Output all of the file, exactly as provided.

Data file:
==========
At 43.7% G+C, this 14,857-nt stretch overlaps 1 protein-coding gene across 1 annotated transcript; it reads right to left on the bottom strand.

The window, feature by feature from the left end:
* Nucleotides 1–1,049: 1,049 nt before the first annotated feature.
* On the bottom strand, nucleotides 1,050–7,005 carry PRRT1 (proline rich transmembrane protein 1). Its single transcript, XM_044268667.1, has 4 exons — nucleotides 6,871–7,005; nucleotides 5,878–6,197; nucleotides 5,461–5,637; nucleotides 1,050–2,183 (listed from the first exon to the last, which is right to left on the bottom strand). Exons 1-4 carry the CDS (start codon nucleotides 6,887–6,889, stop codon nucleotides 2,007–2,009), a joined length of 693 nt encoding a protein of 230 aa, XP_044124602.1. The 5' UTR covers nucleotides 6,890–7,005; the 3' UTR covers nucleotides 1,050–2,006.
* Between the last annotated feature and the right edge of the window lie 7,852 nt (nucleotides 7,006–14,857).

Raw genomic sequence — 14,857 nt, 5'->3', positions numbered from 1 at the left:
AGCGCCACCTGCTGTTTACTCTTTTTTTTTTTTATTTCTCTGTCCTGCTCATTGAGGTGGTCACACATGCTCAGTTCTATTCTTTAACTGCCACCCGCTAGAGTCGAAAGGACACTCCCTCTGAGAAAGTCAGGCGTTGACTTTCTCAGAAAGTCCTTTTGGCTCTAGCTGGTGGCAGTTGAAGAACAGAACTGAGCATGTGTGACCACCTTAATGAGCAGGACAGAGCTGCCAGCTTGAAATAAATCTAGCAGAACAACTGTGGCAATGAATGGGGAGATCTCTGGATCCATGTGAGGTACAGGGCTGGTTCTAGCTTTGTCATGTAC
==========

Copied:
At 43.7% G+C, this 14,857-nt stretch overlaps 1 protein-coding gene across 1 annotated transcript; it reads right to left on the bottom strand.

The window, feature by feature from the left end:
* Nucleotides 1–1,049: 1,049 nt before the first annotated feature.
* On the bottom strand, nucleotides 1,050–7,005 carry PRRT1 (proline rich transmembrane protein 1). Its single transcript, XM_044268667.1, has 4 exons — nucleotides 6,871–7,005; nucleotides 5,878–6,197; nucleotides 5,461–5,637; nucleotides 1,050–2,183 (listed from the first exon to the last, which is right to left on the bottom strand). Exons 1-4 carry the CDS (start codon nucleotides 6,887–6,889, stop codon nucleotides 2,007–2,009), a joined length of 693 nt encoding a protein of 230 aa, XP_044124602.1. The 5' UTR covers nucleotides 6,890–7,005; the 3' UTR covers nucleotides 1,050–2,006.
* Between the last annotated feature and the right edge of the window lie 7,852 nt (nucleotides 7,006–14,857).

Raw genomic sequence — 14,857 nt, 5'->3', positions numbered from 1 at the left:
AGCGCCACCTGCTGTTTACTCTTTTTTTTTTTTATTTCTCTGTCCTGCTCATTGAGGTGGTCACACATGCTCAGTTCTATTCTTTAACTGCCACCCGCTAGAGTCGAAAGGACACTCCCTCTGAGAAAGTCAGGCGTTGACTTTCTCAGAAAGTCCTTTTGGCTCTAGCTGGTGGCAGTTGAAGAACAGAACTGAGCATGTGTGACCACCTTAATGAGCAGGACAGAGCTGCCAGCTTGAAATAAATCTAGCAGAACAACTGTGGCAATGAATGGGGAGATCTCTGGATCCATGTGAGGTACAGGGCTGGTTCTAGCTTTGTCATGTAC